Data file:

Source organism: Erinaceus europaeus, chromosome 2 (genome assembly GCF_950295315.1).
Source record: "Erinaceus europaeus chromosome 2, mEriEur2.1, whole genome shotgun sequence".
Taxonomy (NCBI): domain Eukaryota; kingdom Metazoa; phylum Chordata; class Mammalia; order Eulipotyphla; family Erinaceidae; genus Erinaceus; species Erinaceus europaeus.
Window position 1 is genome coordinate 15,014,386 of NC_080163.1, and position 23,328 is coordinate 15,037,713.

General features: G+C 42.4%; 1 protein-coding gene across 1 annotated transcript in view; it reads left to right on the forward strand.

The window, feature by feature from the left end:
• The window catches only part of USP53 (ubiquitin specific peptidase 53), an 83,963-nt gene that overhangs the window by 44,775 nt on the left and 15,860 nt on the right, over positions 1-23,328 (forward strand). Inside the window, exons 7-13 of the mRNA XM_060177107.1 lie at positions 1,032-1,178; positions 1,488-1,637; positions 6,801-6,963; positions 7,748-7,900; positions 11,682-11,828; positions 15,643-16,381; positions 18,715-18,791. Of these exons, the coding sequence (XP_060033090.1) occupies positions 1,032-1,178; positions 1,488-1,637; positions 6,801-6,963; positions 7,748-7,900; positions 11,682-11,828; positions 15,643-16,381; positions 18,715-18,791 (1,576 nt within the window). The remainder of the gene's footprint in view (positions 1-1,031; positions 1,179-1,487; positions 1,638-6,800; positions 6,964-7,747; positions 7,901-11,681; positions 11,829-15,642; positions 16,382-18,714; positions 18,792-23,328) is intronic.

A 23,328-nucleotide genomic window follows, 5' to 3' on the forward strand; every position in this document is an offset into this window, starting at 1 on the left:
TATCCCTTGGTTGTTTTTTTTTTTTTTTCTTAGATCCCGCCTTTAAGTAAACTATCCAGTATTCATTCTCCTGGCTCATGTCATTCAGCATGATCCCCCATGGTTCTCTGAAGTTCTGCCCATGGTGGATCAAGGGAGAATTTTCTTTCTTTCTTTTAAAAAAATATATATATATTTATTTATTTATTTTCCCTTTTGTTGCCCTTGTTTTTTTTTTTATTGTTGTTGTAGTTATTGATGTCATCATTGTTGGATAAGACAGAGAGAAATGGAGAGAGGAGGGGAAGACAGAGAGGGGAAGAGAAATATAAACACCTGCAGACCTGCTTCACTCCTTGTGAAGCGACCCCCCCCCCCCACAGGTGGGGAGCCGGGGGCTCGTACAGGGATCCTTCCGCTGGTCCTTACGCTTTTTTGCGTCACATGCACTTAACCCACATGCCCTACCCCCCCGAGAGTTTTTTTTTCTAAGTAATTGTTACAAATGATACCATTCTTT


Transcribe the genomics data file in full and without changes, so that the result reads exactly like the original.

Source organism: Erinaceus europaeus, chromosome 2 (genome assembly GCF_950295315.1).
Source record: "Erinaceus europaeus chromosome 2, mEriEur2.1, whole genome shotgun sequence".
Taxonomy (NCBI): domain Eukaryota; kingdom Metazoa; phylum Chordata; class Mammalia; order Eulipotyphla; family Erinaceidae; genus Erinaceus; species Erinaceus europaeus.
Window position 1 is genome coordinate 15,014,386 of NC_080163.1, and position 23,328 is coordinate 15,037,713.

General features: G+C 42.4%; 1 protein-coding gene across 1 annotated transcript in view; it reads left to right on the forward strand.

The window, feature by feature from the left end:
• The window catches only part of USP53 (ubiquitin specific peptidase 53), an 83,963-nt gene that overhangs the window by 44,775 nt on the left and 15,860 nt on the right, over positions 1-23,328 (forward strand). Inside the window, exons 7-13 of the mRNA XM_060177107.1 lie at positions 1,032-1,178; positions 1,488-1,637; positions 6,801-6,963; positions 7,748-7,900; positions 11,682-11,828; positions 15,643-16,381; positions 18,715-18,791. Of these exons, the coding sequence (XP_060033090.1) occupies positions 1,032-1,178; positions 1,488-1,637; positions 6,801-6,963; positions 7,748-7,900; positions 11,682-11,828; positions 15,643-16,381; positions 18,715-18,791 (1,576 nt within the window). The remainder of the gene's footprint in view (positions 1-1,031; positions 1,179-1,487; positions 1,638-6,800; positions 6,964-7,747; positions 7,901-11,681; positions 11,829-15,642; positions 16,382-18,714; positions 18,792-23,328) is intronic.

A 23,328-nucleotide genomic window follows, 5' to 3' on the forward strand; every position in this document is an offset into this window, starting at 1 on the left:
TATCCCTTGGTTGTTTTTTTTTTTTTTTCTTAGATCCCGCCTTTAAGTAAACTATCCAGTATTCATTCTCCTGGCTCATGTCATTCAGCATGATCCCCCATGGTTCTCTGAAGTTCTGCCCATGGTGGATCAAGGGAGAATTTTCTTTCTTTCTTTTAAAAAAATATATATATATTTATTTATTTATTTTCCCTTTTGTTGCCCTTGTTTTTTTTTTTATTGTTGTTGTAGTTATTGATGTCATCATTGTTGGATAAGACAGAGAGAAATGGAGAGAGGAGGGGAAGACAGAGAGGGGAAGAGAAATATAAACACCTGCAGACCTGCTTCACTCCTTGTGAAGCGACCCCCCCCCCCCACAGGTGGGGAGCCGGGGGCTCGTACAGGGATCCTTCCGCTGGTCCTTACGCTTTTTTGCGTCACATGCACTTAACCCACATGCCCTACCCCCCCGAGAGTTTTTTTTTCTAAGTAATTGTTACAAATGATACCATTCTTT